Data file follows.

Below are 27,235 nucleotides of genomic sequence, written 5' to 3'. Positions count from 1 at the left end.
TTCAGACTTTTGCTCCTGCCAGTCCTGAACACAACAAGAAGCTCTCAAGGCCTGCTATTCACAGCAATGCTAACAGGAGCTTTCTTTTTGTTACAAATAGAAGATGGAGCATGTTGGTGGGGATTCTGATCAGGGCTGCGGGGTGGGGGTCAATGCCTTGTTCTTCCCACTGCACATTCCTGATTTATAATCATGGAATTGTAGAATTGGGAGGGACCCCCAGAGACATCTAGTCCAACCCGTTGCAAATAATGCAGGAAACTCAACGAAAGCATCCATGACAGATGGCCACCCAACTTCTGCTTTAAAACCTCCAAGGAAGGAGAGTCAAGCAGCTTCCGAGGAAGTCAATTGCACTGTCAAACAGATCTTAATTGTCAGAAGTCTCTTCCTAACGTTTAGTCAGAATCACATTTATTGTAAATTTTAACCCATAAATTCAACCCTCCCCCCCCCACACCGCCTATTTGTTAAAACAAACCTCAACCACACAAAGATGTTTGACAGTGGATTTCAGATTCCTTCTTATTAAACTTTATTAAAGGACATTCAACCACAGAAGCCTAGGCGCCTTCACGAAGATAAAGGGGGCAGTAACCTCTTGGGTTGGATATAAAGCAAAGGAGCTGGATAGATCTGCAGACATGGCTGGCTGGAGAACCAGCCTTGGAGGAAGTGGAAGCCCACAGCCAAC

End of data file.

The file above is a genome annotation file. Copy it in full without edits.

Below are 27,235 nucleotides of genomic sequence, written 5' to 3'. Positions count from 1 at the left end.
TTCAGACTTTTGCTCCTGCCAGTCCTGAACACAACAAGAAGCTCTCAAGGCCTGCTATTCACAGCAATGCTAACAGGAGCTTTCTTTTTGTTACAAATAGAAGATGGAGCATGTTGGTGGGGATTCTGATCAGGGCTGCGGGGTGGGGGTCAATGCCTTGTTCTTCCCACTGCACATTCCTGATTTATAATCATGGAATTGTAGAATTGGGAGGGACCCCCAGAGACATCTAGTCCAACCCGTTGCAAATAATGCAGGAAACTCAACGAAAGCATCCATGACAGATGGCCACCCAACTTCTGCTTTAAAACCTCCAAGGAAGGAGAGTCAAGCAGCTTCCGAGGAAGTCAATTGCACTGTCAAACAGATCTTAATTGTCAGAAGTCTCTTCCTAACGTTTAGTCAGAATCACATTTATTGTAAATTTTAACCCATAAATTCAACCCTCCCCCCCCCACACCGCCTATTTGTTAAAACAAACCTCAACCACACAAAGATGTTTGACAGTGGATTTCAGATTCCTTCTTATTAAACTTTATTAAAGGACATTCAACCACAGAAGCCTAGGCGCCTTCACGAAGATAAAGGGGGCAGTAACCTCTTGGGTTGGATATAAAGCAAAGGAGCTGGATAGATCTGCAGACATGGCTGGCTGGAGAACCAGCCTTGGAGGAAGTGGAAGCCCACAGCCAAC